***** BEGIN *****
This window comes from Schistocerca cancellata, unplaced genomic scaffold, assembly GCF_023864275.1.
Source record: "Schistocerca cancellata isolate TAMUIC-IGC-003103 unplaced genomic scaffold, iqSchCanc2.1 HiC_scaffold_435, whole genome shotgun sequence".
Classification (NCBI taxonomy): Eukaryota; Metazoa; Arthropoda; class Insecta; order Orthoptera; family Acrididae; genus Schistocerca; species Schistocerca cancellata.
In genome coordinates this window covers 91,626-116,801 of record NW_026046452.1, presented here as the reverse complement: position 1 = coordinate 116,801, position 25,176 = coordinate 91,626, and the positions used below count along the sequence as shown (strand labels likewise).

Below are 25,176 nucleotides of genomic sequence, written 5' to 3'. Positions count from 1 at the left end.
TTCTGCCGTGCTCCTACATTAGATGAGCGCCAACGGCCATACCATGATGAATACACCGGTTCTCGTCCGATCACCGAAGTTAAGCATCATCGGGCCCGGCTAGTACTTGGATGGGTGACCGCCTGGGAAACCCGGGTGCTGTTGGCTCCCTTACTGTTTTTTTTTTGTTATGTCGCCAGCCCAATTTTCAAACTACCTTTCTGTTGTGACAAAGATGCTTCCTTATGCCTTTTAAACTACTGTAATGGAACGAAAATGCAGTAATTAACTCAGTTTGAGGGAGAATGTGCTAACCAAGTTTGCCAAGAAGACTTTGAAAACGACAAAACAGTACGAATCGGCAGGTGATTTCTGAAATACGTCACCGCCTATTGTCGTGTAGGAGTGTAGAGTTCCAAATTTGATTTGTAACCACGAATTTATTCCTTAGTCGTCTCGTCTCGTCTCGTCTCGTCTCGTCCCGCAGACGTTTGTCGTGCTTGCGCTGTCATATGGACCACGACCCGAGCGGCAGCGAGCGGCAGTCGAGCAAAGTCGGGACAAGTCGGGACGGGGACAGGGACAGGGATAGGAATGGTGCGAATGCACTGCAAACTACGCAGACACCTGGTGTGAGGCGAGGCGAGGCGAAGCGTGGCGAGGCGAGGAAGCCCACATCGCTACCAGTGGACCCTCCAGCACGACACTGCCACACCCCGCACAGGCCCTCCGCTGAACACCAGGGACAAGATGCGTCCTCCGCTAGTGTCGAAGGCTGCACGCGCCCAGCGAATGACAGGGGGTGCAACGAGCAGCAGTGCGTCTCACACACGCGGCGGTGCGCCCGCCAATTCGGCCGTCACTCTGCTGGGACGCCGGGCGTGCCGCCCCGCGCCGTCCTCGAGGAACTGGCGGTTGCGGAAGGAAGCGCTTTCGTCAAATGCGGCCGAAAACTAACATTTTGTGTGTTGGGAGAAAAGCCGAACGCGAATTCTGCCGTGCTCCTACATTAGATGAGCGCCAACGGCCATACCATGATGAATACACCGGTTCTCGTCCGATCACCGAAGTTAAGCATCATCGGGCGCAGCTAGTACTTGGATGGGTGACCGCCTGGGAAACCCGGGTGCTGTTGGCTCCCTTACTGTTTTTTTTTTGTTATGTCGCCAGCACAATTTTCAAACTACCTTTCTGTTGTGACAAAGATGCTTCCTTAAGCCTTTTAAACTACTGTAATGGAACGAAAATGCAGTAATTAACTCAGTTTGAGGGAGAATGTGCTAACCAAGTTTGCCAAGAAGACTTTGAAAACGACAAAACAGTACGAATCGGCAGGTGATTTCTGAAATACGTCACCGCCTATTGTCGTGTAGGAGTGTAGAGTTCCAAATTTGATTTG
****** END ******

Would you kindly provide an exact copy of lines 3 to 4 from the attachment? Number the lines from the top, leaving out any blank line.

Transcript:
Classification (NCBI taxonomy): Eukaryota; Metazoa; Arthropoda; class Insecta; order Orthoptera; family Acrididae; genus Schistocerca; species Schistocerca cancellata.
In genome coordinates this window covers 91,626-116,801 of record NW_026046452.1, presented here as the reverse complement: position 1 = coordinate 116,801, position 25,176 = coordinate 91,626, and the positions used below count along the sequence as shown (strand labels likewise).